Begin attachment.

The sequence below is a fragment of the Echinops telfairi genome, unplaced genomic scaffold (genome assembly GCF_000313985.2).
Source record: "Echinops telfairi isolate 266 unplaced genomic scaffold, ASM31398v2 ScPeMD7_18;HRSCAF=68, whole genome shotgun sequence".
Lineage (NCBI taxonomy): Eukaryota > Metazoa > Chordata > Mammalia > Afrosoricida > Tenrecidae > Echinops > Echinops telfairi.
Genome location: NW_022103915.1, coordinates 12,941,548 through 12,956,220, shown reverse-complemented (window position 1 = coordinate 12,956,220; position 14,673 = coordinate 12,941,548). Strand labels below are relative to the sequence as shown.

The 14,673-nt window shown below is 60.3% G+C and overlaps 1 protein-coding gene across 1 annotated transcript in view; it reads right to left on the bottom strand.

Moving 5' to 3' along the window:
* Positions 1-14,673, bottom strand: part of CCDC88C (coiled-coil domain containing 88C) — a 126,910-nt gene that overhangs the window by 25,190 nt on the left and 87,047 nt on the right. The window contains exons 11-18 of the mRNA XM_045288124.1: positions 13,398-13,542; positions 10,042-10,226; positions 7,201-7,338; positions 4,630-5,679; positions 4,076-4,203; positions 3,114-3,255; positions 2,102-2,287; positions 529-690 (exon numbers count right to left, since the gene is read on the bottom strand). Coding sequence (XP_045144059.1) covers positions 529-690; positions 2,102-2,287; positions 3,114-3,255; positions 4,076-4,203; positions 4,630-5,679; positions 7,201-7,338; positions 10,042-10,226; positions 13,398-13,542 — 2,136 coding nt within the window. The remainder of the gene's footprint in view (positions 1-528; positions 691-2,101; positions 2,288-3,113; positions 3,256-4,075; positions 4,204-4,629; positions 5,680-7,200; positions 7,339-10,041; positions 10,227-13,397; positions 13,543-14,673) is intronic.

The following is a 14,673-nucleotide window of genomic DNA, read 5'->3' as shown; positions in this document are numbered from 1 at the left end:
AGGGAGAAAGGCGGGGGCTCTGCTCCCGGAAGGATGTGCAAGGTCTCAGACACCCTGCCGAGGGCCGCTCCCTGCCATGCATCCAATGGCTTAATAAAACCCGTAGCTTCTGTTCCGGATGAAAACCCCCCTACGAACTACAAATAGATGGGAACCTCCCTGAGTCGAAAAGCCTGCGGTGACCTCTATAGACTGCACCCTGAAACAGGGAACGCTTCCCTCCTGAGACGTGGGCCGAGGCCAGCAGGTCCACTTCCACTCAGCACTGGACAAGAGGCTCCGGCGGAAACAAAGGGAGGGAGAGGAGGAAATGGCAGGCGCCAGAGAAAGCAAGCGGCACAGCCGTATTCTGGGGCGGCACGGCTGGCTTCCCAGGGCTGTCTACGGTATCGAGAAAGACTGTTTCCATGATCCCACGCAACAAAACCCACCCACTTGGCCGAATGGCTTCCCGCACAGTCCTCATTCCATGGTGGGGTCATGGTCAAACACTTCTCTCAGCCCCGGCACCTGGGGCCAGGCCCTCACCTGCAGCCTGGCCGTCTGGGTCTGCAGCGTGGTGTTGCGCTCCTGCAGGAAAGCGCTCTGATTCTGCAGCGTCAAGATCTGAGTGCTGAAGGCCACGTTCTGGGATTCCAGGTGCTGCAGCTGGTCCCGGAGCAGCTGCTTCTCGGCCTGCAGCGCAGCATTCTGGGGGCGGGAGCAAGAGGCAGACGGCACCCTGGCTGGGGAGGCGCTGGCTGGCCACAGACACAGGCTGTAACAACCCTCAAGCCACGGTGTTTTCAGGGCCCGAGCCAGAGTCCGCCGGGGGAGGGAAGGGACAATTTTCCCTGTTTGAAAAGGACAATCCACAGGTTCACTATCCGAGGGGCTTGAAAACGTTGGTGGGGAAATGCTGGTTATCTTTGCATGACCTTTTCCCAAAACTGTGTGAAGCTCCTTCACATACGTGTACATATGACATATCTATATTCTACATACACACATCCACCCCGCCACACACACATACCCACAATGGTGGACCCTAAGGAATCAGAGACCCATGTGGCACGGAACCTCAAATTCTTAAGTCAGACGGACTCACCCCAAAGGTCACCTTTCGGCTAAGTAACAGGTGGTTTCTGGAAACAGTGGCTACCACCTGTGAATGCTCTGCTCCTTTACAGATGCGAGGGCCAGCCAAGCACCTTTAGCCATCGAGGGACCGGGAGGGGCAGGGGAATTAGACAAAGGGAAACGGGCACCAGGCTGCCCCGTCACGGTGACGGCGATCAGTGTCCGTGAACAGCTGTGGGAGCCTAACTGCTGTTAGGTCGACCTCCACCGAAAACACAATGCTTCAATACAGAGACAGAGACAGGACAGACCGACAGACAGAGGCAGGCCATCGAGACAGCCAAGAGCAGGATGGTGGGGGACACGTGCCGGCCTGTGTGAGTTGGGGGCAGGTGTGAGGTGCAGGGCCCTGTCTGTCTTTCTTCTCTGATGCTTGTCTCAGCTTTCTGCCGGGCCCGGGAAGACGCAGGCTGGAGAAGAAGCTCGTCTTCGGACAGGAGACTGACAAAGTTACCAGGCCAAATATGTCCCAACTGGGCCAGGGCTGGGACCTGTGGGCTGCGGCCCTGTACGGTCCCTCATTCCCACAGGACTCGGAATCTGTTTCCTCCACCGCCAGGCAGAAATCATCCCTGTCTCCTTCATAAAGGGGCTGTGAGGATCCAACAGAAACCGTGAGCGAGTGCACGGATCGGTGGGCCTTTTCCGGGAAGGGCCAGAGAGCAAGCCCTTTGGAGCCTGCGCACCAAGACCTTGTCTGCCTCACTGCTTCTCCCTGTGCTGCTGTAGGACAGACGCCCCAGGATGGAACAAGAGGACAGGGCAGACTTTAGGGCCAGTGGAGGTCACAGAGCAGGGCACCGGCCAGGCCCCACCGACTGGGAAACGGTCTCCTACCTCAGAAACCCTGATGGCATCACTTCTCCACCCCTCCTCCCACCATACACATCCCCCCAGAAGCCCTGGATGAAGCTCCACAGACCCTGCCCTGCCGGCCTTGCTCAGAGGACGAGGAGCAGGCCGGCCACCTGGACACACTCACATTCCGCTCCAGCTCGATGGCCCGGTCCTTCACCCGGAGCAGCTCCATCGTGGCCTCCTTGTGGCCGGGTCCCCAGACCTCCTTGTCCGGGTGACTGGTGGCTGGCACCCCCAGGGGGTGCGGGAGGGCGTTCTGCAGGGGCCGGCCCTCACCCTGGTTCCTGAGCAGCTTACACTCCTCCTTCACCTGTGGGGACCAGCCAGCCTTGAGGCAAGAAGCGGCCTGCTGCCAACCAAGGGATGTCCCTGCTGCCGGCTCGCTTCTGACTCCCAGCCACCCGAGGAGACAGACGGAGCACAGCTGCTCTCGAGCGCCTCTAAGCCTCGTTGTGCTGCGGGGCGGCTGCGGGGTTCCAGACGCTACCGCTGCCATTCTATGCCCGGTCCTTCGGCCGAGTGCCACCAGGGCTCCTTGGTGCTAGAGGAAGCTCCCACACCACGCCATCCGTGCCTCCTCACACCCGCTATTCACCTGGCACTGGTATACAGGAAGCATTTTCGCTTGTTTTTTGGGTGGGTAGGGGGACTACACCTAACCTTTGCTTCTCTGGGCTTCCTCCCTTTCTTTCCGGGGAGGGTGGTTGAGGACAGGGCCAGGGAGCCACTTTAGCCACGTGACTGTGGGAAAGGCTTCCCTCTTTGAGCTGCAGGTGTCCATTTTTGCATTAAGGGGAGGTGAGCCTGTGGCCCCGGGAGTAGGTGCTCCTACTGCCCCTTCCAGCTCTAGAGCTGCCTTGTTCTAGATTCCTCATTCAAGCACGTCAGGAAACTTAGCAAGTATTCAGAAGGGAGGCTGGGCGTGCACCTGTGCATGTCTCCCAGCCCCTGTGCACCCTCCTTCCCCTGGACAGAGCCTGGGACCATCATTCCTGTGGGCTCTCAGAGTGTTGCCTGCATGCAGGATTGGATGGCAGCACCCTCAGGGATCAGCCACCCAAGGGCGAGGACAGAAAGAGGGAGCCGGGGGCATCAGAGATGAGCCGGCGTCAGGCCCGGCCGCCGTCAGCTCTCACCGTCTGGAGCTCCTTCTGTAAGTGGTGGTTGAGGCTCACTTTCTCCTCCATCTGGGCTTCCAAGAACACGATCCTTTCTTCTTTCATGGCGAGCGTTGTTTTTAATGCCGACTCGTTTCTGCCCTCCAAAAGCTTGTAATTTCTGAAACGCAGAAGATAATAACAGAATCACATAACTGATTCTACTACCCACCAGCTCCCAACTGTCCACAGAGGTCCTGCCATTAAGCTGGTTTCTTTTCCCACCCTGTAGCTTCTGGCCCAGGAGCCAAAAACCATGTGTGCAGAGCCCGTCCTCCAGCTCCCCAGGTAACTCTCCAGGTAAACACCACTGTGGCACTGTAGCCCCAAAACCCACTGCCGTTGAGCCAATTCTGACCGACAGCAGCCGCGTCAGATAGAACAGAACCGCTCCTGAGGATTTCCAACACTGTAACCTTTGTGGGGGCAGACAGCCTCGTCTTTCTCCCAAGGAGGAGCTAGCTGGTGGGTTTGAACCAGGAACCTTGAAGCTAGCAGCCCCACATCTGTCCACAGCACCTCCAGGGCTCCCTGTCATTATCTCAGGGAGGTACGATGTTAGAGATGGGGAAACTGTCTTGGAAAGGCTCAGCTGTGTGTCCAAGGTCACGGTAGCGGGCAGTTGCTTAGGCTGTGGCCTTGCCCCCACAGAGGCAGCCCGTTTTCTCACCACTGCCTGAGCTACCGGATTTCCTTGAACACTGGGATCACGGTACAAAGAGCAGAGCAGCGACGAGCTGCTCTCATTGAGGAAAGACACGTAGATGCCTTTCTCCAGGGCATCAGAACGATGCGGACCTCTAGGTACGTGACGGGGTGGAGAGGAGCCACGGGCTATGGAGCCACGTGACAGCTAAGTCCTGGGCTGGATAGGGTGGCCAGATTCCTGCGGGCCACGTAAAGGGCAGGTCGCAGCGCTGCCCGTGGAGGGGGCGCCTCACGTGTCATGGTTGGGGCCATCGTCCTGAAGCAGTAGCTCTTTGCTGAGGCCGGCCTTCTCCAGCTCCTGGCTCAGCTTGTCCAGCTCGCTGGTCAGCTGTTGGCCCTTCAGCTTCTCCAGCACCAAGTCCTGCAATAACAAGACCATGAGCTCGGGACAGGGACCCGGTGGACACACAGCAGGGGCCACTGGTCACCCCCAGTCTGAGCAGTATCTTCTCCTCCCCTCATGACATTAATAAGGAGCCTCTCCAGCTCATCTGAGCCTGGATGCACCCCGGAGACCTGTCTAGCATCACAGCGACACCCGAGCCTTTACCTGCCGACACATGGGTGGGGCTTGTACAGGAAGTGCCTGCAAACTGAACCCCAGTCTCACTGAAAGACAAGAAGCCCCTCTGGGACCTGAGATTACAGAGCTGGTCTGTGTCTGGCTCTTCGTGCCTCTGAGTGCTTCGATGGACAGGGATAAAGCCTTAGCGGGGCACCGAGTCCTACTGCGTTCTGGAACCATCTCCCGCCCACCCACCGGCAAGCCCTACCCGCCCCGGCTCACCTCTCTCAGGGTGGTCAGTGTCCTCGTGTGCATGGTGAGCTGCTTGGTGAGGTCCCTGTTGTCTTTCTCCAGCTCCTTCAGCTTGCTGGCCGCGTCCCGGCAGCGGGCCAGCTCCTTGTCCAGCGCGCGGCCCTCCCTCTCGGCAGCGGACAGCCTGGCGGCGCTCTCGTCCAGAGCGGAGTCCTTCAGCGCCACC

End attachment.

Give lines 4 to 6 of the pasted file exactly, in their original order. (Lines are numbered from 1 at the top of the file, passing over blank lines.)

Genome location: NW_022103915.1, coordinates 12,941,548 through 12,956,220, shown reverse-complemented (window position 1 = coordinate 12,956,220; position 14,673 = coordinate 12,941,548). Strand labels below are relative to the sequence as shown.

The 14,673-nt window shown below is 60.3% G+C and overlaps 1 protein-coding gene across 1 annotated transcript in view; it reads right to left on the bottom strand.

Moving 5' to 3' along the window: